Shelf Life: Kerriann Flanagan Brosky on Sharing Long Island History

Huntington resident Kerriann Flanagan Brosky is a many-titled woman. In addition to being an author, she is also a photographer, Long Island historian, foodie, and ghost investigator. 

While studying for her BFA in photography from Long Island University, Brosky became a photo intern for Newsday. After graduation, she moved to Huntington and continued to work for Long Island papers as both a photographer and writer. “I took an interest in the local history of the town,” Brosky said. “I started my own column about Huntington’s history, which led me to write to book.” On top of her writing pursuits, Brosky also became first vice president for the Huntington Historical Society, holding the position for six years. 

As Brosky’s love of photography, writing, and history drew together, another passion entered the picture: ghosts. “When you’re researching older homes and places, there is often a ghost story that comes with it,” Brosky said of her early historical research. These ghost stories awed her readers. The Huntington Historical Society took note, and asked Brosky to give a ghost lecture in the Conklin barn around Halloween. “I couldn’t believe how many people were interested in the topic,” Brosky said. “It was a standing-room-only crowd.”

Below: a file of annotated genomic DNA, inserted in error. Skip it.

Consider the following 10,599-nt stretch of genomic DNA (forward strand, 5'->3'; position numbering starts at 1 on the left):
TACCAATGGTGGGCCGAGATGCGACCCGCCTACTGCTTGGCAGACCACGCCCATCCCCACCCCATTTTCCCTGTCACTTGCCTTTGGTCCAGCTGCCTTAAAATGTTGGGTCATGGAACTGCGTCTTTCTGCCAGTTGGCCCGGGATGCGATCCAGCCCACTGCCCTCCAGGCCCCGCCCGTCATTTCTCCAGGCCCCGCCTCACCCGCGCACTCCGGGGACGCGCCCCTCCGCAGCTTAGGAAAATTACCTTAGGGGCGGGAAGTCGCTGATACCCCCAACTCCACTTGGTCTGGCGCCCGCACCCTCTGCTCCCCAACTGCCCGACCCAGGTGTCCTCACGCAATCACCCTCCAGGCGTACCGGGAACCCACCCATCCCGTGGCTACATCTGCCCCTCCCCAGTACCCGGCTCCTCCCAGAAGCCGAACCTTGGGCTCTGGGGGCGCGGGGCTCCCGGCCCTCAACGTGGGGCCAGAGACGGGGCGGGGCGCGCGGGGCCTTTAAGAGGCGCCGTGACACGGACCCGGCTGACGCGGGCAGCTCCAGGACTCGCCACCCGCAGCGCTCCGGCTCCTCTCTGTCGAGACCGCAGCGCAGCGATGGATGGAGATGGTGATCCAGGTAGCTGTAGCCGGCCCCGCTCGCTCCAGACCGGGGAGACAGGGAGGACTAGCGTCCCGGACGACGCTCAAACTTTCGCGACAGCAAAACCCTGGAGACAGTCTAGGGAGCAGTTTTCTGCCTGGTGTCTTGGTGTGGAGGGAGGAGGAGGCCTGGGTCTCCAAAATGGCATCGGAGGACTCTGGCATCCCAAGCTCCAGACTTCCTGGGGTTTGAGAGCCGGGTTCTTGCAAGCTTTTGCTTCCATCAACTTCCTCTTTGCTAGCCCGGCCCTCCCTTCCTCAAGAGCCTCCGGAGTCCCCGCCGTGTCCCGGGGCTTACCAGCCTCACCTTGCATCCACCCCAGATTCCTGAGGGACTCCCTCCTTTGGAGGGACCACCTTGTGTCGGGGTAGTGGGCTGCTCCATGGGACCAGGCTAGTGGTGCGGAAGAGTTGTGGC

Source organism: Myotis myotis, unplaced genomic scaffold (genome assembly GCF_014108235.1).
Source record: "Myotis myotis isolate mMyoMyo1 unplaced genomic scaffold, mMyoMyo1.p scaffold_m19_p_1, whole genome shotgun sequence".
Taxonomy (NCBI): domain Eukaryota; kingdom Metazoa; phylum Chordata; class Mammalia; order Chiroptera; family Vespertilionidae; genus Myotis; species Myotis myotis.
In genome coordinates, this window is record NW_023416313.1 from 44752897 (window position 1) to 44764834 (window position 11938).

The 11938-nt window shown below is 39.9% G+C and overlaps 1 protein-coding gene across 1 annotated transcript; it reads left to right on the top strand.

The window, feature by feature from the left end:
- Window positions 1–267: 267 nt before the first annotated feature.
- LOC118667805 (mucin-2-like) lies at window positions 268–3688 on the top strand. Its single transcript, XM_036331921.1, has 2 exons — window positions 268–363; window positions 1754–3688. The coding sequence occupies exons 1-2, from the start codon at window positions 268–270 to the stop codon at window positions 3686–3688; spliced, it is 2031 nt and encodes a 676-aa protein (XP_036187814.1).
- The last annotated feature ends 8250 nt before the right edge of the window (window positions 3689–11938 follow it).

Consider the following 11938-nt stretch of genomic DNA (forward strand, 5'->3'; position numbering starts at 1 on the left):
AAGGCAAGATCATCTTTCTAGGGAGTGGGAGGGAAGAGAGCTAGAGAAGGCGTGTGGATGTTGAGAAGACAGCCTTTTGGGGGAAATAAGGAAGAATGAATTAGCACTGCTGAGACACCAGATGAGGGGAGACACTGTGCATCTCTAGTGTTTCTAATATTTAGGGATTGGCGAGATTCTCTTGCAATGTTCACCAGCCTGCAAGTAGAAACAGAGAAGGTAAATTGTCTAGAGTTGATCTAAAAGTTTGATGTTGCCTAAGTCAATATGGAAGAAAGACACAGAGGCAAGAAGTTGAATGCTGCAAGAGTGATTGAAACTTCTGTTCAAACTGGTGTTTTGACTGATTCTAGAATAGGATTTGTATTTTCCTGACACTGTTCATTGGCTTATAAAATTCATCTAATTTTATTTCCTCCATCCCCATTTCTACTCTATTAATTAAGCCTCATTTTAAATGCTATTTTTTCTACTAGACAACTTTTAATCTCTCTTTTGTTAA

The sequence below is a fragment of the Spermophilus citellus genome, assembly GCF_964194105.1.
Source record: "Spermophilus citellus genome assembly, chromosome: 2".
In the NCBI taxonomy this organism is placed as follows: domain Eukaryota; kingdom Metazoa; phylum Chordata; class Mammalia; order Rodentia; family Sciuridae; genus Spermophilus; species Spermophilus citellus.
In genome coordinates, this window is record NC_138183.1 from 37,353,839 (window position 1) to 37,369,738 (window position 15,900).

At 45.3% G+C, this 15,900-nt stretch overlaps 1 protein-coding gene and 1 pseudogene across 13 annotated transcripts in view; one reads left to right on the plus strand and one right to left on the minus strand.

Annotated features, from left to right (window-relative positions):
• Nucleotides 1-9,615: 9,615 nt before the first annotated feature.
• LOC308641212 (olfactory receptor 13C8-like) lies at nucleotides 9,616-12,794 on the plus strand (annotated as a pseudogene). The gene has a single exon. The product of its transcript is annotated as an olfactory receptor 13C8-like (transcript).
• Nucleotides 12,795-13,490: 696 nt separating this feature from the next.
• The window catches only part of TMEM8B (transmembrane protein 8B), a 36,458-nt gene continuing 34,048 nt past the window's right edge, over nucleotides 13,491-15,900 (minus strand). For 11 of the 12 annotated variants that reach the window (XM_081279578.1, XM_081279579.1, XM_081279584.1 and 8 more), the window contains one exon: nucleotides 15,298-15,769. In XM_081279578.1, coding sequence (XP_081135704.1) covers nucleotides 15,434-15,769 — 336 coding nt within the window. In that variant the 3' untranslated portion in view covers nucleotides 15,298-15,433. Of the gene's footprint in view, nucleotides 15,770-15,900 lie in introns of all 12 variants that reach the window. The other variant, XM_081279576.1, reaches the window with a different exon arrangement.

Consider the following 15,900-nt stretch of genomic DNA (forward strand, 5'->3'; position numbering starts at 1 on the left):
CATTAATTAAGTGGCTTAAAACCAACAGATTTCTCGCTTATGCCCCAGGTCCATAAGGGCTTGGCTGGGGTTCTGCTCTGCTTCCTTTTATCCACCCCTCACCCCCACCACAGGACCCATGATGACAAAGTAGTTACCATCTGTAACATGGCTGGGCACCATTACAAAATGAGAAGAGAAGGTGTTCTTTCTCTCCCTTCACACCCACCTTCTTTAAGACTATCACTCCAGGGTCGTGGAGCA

Members of this crowd, and other crowds of future events, encouraged Brosky to write a book of Long Island ghost stories. At first, the author was hesitant. “It was definitely something I was interested in, but I wanted to be taken seriously as both an author and as a historian,” Brosky said. “I didn’t want to be labeled as a ghost buster.” 

So Brosky put the book’s idea on the back burner until 2005, when she met paranormal investigator and medium Joe Giaquinto. “What we do is very different from what you see on TV or in the movies. We take a very positive and spiritual approach to things,” Brosky said of the pair’s work together. Brosky and Giaquinto’s investigations and writing continued to weave in facts of times past. As Brosky said, “What better way to teach local history than through a ghost story?”

Though her love of food might seem displaced among her other pursuits, Brosky says writing led her to the chef’s table. She co-wrote the cookbook Delectable Italian Dishes for Family and Friends with Sal Baldanza, of Mr. Sausage in Huntington. She then wrote for Edible Long Island magazine, gaining her own column, called “Kerriann Eats.” 

“My love for cooking carried over into my novel, The Medal,” Brosky said of her first fiction work. The novel’s main character is a pastry chef and owner of a bakery in Northport—modeled after Copenhagen Bakery. “Food is a big part of my world.”

In everything she writes, Brosky hopes her reach extends to locals and those beyond Long Island. “I would like my readers to take away a better understanding and appreciation for our history on Long Island in the hopes of preserving it,” she said.

More about Brosky, her books, and events can be found on her websiteFacebookInstagram, and Twitter.

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